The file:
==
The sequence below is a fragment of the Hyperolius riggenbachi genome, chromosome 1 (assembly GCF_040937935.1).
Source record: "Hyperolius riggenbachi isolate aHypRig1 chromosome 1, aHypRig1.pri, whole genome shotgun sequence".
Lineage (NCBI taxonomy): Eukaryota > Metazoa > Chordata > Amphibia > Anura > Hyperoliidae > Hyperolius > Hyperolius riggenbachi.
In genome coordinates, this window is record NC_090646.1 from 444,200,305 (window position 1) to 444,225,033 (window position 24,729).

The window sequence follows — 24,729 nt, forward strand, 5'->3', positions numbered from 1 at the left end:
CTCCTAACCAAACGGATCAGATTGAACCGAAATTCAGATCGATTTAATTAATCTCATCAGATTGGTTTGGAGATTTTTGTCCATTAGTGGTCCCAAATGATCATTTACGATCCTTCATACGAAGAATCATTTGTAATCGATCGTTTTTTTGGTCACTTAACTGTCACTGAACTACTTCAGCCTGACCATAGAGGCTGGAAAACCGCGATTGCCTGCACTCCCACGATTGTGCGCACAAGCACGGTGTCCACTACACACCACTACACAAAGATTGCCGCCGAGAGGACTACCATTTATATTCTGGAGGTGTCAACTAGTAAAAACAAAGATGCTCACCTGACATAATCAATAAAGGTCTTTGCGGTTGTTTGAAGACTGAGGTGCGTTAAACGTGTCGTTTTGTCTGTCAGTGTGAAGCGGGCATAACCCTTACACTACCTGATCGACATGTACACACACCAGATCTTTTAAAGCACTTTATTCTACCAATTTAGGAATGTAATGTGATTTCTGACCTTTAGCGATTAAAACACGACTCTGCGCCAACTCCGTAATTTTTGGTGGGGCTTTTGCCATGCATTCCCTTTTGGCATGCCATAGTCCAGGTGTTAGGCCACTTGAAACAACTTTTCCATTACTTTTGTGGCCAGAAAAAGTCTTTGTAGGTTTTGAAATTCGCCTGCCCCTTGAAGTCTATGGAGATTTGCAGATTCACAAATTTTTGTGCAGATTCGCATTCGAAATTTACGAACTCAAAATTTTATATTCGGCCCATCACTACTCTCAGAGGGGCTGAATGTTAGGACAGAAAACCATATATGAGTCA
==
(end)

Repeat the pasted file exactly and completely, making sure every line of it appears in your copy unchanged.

The sequence below is a fragment of the Hyperolius riggenbachi genome, chromosome 1 (assembly GCF_040937935.1).
Source record: "Hyperolius riggenbachi isolate aHypRig1 chromosome 1, aHypRig1.pri, whole genome shotgun sequence".
Lineage (NCBI taxonomy): Eukaryota > Metazoa > Chordata > Amphibia > Anura > Hyperoliidae > Hyperolius > Hyperolius riggenbachi.
In genome coordinates, this window is record NC_090646.1 from 444,200,305 (window position 1) to 444,225,033 (window position 24,729).

The window sequence follows — 24,729 nt, forward strand, 5'->3', positions numbered from 1 at the left end:
CTCCTAACCAAACGGATCAGATTGAACCGAAATTCAGATCGATTTAATTAATCTCATCAGATTGGTTTGGAGATTTTTGTCCATTAGTGGTCCCAAATGATCATTTACGATCCTTCATACGAAGAATCATTTGTAATCGATCGTTTTTTTGGTCACTTAACTGTCACTGAACTACTTCAGCCTGACCATAGAGGCTGGAAAACCGCGATTGCCTGCACTCCCACGATTGTGCGCACAAGCACGGTGTCCACTACACACCACTACACAAAGATTGCCGCCGAGAGGACTACCATTTATATTCTGGAGGTGTCAACTAGTAAAAACAAAGATGCTCACCTGACATAATCAATAAAGGTCTTTGCGGTTGTTTGAAGACTGAGGTGCGTTAAACGTGTCGTTTTGTCTGTCAGTGTGAAGCGGGCATAACCCTTACACTACCTGATCGACATGTACACACACCAGATCTTTTAAAGCACTTTATTCTACCAATTTAGGAATGTAATGTGATTTCTGACCTTTAGCGATTAAAACACGACTCTGCGCCAACTCCGTAATTTTTGGTGGGGCTTTTGCCATGCATTCCCTTTTGGCATGCCATAGTCCAGGTGTTAGGCCACTTGAAACAACTTTTCCATTACTTTTGTGGCCAGAAAAAGTCTTTGTAGGTTTTGAAATTCGCCTGCCCCTTGAAGTCTATGGAGATTTGCAGATTCACAAATTTTTGTGCAGATTCGCATTCGAAATTTACGAACTCAAAATTTTATATTCGGCCCATCACTACTCTCAGAGGGGCTGAATGTTAGGACAGAAAACCATATATGAGTCA